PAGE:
Hanging Glacier of Queulat National Park, Chile. Glaciers across Latin America will be affected by climate change, especially those further north. Photo: AlbertoLoyo / Getty Images .

Projections show increasing mean temperatures of up to 4.5 °C compared to pre-industrial levels by the end of this century across Latin America and the Caribbean. Associated physical impacts include altered precipitation regimes, a strong increase in heat extremes, higher risks of drought and increasing aridity. Moreover, the mean intensity of tropical cyclones, as well as the frequency of the most intense storms, is projected to increase while sea levels are expected to rise by ~0.2–1.1 mm depending on warming level and region. Tropical glacier volume is found to decrease substantially, with almost complete deglaciation under high warming levels. The much larger glaciers in the southern Andes are less sensitive to warming and shrink on slower timescales. Runoff is projected to be reduced in Central America, the southern Amazon basin and southernmost South America, while river discharge may increase in the western Amazon basin and in the Andes in the wet season. Climate change will also reduce agricultural yields, livestock and fisheries, although there may be opportunities such as increasing rice yield in several LAC countries or higher fish catch potential in the southernmost South American waters. Species range shifts threaten terrestrial biodiversity, and there is a substantial risk of Amazon rainforest degradation with continuing warming. Coral reefs are at increasing risk of annual bleaching events from 2040 to 2050 onwards irrespective of the climate scenario.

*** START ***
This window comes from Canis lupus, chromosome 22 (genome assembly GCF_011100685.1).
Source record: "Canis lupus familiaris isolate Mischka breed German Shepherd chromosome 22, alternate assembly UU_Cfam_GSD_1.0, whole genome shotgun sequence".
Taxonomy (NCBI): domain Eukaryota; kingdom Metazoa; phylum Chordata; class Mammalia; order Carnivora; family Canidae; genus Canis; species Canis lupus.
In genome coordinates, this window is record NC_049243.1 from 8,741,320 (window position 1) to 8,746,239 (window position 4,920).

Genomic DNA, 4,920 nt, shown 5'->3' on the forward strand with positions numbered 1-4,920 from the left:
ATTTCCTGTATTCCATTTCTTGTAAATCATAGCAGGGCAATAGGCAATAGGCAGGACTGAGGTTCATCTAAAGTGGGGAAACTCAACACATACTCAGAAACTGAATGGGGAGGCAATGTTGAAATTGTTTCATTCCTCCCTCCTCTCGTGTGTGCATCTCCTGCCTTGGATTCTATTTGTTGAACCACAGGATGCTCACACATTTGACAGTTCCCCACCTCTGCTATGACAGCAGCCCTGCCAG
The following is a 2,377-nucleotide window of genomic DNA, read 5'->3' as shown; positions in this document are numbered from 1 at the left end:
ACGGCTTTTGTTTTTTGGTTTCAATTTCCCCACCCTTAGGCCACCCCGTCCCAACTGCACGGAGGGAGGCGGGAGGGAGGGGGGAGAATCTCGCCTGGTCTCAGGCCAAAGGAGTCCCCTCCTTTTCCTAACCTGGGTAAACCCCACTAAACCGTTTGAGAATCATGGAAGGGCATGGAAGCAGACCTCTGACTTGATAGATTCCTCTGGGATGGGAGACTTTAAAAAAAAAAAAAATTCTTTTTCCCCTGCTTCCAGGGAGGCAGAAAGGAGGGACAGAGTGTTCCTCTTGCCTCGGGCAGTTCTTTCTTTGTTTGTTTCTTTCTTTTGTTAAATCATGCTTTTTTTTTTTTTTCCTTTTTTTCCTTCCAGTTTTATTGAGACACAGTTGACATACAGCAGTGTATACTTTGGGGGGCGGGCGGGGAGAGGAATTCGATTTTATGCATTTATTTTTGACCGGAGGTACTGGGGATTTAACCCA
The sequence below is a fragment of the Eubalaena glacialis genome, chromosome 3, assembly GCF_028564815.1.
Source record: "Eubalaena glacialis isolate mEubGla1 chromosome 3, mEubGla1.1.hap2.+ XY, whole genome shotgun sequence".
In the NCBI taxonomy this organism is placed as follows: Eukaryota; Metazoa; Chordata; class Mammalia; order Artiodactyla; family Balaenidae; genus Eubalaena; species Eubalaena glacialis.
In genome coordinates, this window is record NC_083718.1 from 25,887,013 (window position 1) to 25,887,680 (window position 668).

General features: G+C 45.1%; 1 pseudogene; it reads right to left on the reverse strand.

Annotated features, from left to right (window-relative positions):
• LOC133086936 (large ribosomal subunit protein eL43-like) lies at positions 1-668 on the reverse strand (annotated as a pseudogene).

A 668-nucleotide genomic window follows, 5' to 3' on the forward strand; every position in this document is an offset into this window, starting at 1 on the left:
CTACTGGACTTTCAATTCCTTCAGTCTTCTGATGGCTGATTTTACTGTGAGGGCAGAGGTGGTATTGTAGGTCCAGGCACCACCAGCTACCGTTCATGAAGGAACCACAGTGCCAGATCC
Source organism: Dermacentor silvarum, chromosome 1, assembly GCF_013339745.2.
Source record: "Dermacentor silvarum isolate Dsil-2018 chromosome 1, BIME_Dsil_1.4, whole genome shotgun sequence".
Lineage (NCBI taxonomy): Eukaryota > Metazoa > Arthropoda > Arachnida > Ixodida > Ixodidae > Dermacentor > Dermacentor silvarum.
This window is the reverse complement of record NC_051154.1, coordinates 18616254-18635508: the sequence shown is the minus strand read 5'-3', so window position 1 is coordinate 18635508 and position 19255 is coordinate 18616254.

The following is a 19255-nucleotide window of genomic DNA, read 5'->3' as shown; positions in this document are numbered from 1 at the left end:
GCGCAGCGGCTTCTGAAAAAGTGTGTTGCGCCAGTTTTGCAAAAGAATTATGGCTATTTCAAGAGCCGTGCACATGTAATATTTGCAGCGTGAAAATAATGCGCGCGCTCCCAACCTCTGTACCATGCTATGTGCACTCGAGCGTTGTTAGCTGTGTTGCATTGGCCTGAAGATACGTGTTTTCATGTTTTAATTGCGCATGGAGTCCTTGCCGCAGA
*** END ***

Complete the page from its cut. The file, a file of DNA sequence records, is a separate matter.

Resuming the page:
These physical and biophysical climate change impacts challenge human livelihoods through, e.g., decreasing income from fisheries, agriculture or tourism. Furthermore, there is evidence that human health, coastal infrastructures and energy systems are also negatively affected. This paper concludes that the region will be severely affected by climate change, even under lower levels of warming, due to the potential for impacts to occur simultaneously and compound one another.